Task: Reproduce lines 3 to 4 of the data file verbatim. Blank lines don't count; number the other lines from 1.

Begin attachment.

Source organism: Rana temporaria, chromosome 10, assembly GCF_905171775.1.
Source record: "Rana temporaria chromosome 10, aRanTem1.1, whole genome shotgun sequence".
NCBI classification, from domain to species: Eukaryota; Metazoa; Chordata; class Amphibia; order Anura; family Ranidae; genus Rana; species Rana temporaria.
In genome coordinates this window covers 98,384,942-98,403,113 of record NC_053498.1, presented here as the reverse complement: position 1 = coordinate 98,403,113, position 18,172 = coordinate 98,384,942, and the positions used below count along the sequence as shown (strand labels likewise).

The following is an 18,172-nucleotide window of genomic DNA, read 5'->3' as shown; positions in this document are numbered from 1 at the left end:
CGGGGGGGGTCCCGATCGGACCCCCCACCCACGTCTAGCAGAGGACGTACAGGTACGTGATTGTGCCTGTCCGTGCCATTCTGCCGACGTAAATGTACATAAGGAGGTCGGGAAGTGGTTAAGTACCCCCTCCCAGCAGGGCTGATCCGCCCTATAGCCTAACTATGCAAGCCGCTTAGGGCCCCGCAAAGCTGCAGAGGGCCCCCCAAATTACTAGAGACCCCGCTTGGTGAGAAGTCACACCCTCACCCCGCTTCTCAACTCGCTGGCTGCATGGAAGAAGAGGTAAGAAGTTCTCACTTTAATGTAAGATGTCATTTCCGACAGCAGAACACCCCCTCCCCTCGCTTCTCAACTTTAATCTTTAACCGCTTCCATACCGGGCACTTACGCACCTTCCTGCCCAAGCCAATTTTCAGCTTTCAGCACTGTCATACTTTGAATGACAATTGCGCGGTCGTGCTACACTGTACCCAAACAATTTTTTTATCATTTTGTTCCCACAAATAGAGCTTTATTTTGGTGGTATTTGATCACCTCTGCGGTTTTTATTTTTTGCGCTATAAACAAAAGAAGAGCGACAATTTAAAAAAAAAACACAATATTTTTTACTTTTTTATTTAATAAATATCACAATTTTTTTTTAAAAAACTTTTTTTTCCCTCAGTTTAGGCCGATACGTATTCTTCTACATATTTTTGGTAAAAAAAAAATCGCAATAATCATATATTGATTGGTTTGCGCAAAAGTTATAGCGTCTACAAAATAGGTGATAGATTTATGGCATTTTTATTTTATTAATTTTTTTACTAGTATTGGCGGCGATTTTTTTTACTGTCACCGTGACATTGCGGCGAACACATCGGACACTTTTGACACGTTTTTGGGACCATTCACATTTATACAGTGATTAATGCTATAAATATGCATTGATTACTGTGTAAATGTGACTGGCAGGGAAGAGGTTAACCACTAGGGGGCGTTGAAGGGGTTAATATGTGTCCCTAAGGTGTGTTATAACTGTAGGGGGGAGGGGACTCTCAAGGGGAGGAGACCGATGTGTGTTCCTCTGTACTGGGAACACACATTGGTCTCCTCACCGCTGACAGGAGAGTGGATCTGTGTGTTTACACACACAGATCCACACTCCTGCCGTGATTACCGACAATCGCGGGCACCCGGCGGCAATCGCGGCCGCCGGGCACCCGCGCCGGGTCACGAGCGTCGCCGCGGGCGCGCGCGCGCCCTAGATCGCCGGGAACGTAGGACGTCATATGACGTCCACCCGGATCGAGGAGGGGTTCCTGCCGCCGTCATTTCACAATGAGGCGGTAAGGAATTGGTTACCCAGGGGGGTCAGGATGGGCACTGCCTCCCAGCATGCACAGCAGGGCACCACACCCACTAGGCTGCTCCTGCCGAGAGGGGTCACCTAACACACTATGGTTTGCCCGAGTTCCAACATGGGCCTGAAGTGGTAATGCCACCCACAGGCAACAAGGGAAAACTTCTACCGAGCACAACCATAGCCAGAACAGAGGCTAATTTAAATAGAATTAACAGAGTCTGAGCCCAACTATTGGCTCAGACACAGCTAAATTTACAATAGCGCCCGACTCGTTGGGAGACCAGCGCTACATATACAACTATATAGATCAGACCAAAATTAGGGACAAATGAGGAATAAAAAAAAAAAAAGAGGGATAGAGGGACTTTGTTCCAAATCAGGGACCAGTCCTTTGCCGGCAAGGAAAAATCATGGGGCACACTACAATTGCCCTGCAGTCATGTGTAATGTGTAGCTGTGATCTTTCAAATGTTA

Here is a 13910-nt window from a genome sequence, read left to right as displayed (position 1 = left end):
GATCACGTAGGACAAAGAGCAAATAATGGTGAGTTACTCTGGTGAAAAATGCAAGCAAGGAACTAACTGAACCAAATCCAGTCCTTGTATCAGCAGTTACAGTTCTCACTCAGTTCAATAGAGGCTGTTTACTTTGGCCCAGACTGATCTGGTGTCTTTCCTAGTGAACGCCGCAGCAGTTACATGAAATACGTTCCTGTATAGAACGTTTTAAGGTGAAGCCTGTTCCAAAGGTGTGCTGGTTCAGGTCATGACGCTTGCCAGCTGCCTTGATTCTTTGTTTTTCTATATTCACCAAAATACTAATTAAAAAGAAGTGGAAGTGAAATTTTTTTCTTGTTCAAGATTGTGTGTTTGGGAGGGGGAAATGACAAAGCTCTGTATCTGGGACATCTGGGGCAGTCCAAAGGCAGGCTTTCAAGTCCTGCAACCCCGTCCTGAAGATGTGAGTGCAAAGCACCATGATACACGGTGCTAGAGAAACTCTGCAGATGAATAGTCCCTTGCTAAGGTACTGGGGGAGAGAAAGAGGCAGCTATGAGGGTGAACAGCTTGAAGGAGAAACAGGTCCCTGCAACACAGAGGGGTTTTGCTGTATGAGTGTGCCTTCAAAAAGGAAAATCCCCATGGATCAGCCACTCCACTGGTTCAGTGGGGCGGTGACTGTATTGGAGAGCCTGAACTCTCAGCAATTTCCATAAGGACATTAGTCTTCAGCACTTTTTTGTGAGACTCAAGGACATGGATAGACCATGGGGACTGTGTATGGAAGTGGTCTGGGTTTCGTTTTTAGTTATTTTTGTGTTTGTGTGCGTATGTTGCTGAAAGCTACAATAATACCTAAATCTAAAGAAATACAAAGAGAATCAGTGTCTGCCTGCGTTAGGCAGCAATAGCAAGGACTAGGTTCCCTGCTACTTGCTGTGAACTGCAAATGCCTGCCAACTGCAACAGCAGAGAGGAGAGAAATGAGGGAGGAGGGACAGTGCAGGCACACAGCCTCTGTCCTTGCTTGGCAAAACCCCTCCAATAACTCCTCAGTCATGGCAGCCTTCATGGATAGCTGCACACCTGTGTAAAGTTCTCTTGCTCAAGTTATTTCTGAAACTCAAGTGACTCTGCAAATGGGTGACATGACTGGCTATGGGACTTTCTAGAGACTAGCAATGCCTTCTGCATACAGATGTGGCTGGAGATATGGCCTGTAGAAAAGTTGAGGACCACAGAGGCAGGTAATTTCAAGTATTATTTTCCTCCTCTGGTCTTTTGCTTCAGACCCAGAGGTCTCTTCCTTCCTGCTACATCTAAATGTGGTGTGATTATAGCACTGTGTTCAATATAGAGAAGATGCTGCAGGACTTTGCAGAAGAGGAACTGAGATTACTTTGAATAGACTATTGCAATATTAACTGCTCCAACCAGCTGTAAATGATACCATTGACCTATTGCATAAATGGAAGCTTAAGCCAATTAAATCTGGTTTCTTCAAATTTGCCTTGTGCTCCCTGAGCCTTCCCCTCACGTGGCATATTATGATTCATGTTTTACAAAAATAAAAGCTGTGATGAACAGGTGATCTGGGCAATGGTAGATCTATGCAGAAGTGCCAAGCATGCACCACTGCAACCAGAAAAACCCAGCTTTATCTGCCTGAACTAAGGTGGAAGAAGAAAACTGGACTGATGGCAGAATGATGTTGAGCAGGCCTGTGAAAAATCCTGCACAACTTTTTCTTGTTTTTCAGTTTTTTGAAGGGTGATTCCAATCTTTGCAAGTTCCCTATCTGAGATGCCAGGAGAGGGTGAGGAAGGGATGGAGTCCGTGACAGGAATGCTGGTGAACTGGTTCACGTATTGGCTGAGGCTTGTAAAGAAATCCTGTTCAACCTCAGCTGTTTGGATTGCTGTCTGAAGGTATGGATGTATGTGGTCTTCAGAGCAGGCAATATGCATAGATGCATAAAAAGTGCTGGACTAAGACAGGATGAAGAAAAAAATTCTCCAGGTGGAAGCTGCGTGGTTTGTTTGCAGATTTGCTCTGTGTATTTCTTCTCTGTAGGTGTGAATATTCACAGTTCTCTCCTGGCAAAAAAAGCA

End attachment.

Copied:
NCBI classification, from domain to species: Eukaryota; Metazoa; Chordata; class Amphibia; order Anura; family Ranidae; genus Rana; species Rana temporaria.
In genome coordinates this window covers 98,384,942-98,403,113 of record NC_053498.1, presented here as the reverse complement: position 1 = coordinate 98,403,113, position 18,172 = coordinate 98,384,942, and the positions used below count along the sequence as shown (strand labels likewise).